Rabat - The six victims of Sunday’s attack included a professor, two Guinean nationals, an IT analyst, and a Tunisian father.
Rabat – The six victims of Sunday’s attack included a professor, two Guinean nationals, an IT analyst, and a Tunisian father.
In the aftermath of the gruesome attack on a Quebec mosque, the Quebec coroner’s office has identified the six victims of Sunday evening’s shooting. All six worshippers were devoted fathers and immigrants who had moved to Canada to seek a better life for themselves and their families.
Khaled Belkacemi, 60
Father of two, Mr. Belkacemi was a professor and researcher at the Faculty of Agricultural and Food Sciences at Laval University. The Algerian national possessed two PHDs in chemical engineering. He was a member of the Center for Green Chemistry and Catalysis, and the Institute of Nutrition and Functional Foods (INAF).
In a moving and poignant tribute to his late father, Belkacemi’s son, Amir wrote on a Facebook post: “My father, a righteous and good man, an example of resilience, a man loved by all, a professor and a distinguished scholar, a fighter, left his country to give his family a chance to live away from horror; alas, fate has caught up with us.”
Azzedine Soufiane, 57
Moroccan-born father of three, Soufiane was the owner of a halal shop in the suburb of Sainte-Foy and is described as an important member of the local Muslim community. He is described as having been a very pious man. He had a master’s degree in geology from the Laval University
His best friend, Rachid Ben Amor, described the deceased as a man with a permanent and contagious smile.
Aboubaker Thabti, 44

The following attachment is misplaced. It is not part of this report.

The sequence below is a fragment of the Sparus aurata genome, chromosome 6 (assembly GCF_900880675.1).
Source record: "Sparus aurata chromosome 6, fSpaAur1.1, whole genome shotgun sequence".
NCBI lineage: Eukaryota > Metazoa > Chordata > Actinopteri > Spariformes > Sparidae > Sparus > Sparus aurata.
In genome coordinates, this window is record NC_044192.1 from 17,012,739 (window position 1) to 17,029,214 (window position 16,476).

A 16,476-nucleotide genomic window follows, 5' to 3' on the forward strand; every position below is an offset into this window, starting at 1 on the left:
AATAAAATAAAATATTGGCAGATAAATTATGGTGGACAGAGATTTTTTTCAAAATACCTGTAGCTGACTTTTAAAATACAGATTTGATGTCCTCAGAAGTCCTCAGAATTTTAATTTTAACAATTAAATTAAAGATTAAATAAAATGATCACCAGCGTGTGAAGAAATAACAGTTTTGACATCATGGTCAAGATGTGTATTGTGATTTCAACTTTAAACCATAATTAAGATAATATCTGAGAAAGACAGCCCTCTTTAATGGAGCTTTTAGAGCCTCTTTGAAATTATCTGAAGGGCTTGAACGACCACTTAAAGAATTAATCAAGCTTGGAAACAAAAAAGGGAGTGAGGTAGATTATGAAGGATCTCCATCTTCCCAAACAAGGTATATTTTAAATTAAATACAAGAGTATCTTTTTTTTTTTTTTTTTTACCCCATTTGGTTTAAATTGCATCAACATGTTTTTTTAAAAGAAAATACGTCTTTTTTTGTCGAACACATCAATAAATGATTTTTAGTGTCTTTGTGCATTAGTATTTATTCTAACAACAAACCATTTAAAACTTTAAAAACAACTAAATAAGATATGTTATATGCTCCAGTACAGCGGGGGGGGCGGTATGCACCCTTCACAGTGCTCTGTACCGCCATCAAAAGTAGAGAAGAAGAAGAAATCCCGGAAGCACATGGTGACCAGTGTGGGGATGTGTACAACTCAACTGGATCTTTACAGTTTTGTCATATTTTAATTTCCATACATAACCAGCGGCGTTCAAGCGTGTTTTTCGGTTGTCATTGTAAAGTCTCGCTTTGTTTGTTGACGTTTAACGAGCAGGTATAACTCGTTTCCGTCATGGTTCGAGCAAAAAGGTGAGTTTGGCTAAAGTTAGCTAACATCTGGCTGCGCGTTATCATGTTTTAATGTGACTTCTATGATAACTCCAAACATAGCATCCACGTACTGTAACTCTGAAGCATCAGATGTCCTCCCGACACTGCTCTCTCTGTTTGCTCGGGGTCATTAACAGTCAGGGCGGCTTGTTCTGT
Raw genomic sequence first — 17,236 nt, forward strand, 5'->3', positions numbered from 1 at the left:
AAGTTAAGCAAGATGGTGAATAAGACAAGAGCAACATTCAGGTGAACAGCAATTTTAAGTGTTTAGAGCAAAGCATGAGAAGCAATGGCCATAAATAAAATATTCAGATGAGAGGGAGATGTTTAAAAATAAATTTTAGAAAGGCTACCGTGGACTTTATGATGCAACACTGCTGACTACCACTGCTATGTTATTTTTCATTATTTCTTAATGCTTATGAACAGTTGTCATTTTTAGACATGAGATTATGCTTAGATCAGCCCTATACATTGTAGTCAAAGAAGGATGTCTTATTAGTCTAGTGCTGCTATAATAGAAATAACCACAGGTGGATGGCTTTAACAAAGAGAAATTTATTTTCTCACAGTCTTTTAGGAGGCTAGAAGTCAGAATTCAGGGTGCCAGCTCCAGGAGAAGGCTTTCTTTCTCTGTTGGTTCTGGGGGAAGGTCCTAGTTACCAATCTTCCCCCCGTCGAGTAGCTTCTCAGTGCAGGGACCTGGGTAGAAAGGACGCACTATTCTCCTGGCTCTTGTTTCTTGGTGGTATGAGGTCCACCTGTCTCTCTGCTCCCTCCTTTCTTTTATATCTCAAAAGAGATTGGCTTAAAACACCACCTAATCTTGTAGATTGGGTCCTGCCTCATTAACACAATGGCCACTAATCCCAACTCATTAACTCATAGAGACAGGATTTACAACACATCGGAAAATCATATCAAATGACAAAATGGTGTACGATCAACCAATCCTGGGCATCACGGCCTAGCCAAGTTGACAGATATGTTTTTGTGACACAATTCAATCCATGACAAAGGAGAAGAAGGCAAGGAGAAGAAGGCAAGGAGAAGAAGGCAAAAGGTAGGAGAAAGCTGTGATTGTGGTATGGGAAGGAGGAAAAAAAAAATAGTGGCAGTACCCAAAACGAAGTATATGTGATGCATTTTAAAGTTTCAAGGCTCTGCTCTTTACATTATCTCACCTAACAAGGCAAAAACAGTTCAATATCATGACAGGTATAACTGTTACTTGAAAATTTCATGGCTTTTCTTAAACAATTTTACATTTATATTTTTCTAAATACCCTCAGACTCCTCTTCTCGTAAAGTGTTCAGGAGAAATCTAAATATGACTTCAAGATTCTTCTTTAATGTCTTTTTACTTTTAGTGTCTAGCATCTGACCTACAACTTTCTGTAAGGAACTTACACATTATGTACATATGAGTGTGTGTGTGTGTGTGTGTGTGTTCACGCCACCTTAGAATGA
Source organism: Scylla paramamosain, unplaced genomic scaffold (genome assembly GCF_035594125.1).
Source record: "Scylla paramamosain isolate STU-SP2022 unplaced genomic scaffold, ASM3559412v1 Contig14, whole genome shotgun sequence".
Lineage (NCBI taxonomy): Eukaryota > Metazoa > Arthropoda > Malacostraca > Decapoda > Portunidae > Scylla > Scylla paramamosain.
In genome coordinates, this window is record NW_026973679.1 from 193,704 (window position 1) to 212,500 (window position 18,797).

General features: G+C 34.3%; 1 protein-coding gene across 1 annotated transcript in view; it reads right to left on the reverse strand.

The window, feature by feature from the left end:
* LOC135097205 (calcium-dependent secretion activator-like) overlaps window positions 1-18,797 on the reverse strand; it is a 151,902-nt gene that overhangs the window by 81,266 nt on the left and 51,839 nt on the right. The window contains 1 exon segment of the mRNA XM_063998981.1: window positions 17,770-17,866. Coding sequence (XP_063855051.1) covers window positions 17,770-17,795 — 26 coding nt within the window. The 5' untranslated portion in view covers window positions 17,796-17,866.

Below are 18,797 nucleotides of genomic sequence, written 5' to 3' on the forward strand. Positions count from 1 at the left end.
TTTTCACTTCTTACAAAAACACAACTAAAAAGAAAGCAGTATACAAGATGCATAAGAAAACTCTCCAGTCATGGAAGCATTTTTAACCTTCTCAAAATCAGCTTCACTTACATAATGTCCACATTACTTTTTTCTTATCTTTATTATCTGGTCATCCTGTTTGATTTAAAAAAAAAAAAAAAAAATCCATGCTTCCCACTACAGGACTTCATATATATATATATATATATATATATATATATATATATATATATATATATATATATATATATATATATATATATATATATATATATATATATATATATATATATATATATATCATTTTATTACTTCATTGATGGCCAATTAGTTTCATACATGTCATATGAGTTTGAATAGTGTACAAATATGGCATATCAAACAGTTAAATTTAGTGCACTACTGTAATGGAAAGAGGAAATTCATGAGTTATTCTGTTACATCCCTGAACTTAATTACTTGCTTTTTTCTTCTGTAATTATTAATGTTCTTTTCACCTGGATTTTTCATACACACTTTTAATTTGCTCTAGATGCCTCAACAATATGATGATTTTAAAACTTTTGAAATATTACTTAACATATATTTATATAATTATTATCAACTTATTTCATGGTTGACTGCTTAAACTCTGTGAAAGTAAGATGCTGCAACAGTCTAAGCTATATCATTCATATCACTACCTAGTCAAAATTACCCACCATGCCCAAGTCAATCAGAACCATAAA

Father of two children, 3 and 11 years old, Thabti was born in Tunisia and moved to Canada only about a year ago. Mohamed Yangui, President of the Islamic Cultural Center of Quebec, said that he had spoken with him shortly before Sunday’s attack: “He wanted to buy a house for his family”.
Abdelkrim Hassane, 41
Father of three little girls aged 8 and 10, and a 15 month old toddler, the Algerian national was an IT analyst for the Quebec government.
His wife, Louiza Mohamed Said, was at a loss for words in the aftermath of the attack: “This is unfair! No one has the right to take a father from his children like this. What am I supposed to tell my daughters who will never see their dad again?”
Hassane was described as an overprotective dad who did everything for his little girls.
Mamadou Tanou Barry, 42, and Ibrahima Barry, 39
The two Guinean brothers lived in the same building in the Perade suburb of Sainte-Foy, where neighbors came all day long yesterday to offer sympathy and condolences to the families.
Mamadou Tanou was a father of two and was reportedly sending money home to Guinea. Tanou had lost his father three years ago, so it became his responsibility to support not only his family here but also his family in Africa.
Ibrahima worked for the province’s health-insurance agency and had four children.
Vigils in honor of the victims were held all over Canada yesterday. In Montreal, Quebec, to Halifax, Toronto, Vancouver and Whitehorse people took to the streets to pay tribute to the victims and express their outrage at the attack.
The wave of shock following the attack even reached far away Hong Kong, where a gathering was held in Tamar.